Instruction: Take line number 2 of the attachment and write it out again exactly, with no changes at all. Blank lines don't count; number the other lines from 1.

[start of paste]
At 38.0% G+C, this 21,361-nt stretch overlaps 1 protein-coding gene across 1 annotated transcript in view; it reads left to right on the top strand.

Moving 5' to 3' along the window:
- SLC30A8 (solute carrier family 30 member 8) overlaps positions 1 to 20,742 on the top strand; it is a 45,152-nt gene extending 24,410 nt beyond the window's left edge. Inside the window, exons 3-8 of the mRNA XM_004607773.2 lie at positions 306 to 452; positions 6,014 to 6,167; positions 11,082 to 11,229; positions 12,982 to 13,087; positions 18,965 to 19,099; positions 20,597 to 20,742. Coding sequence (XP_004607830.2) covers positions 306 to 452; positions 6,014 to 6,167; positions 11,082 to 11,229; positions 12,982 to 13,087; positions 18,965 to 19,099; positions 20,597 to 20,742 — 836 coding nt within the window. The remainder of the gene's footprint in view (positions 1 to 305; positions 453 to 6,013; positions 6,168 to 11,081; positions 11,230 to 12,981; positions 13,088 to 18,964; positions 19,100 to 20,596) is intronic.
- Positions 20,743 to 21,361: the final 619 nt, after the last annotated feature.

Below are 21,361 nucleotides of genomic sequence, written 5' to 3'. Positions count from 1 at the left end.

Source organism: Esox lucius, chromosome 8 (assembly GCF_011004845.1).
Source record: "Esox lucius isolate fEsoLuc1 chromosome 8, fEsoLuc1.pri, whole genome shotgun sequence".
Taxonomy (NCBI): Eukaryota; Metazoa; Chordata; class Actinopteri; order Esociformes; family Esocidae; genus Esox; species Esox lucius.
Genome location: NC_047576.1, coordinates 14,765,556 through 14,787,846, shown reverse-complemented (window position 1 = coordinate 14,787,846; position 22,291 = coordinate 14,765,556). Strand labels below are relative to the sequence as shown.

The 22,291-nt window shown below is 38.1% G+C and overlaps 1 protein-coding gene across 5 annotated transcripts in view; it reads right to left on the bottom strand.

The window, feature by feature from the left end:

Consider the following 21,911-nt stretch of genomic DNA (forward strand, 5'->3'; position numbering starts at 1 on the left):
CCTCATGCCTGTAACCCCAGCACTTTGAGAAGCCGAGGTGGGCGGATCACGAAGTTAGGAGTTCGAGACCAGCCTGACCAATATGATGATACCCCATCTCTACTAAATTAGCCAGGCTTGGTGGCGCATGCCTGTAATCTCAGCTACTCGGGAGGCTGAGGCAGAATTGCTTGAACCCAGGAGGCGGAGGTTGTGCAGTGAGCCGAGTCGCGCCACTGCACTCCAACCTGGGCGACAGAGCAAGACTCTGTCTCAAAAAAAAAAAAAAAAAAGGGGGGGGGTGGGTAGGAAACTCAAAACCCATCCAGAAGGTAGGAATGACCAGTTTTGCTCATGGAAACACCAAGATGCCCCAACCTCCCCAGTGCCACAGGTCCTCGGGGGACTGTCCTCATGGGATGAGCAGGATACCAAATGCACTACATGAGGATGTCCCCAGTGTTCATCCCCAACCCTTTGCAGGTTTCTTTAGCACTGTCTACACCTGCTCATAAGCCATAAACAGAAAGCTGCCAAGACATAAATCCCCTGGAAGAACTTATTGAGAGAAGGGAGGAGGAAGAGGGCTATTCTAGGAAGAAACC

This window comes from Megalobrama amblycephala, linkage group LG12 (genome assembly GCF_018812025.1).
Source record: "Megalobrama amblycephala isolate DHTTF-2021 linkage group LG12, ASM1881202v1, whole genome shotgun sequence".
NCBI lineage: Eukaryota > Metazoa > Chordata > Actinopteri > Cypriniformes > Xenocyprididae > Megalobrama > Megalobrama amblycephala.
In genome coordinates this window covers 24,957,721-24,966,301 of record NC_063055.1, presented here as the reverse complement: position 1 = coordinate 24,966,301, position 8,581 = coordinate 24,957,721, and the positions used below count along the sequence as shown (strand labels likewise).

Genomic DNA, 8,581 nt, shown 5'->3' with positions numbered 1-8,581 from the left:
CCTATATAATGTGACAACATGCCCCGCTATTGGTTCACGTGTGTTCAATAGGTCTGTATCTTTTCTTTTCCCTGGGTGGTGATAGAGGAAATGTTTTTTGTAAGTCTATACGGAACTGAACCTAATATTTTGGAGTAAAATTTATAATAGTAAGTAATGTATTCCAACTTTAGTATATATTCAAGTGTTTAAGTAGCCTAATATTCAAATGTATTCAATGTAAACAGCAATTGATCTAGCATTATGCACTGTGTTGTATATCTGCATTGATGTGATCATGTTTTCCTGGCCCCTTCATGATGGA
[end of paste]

Moving 5' to 3' along the window: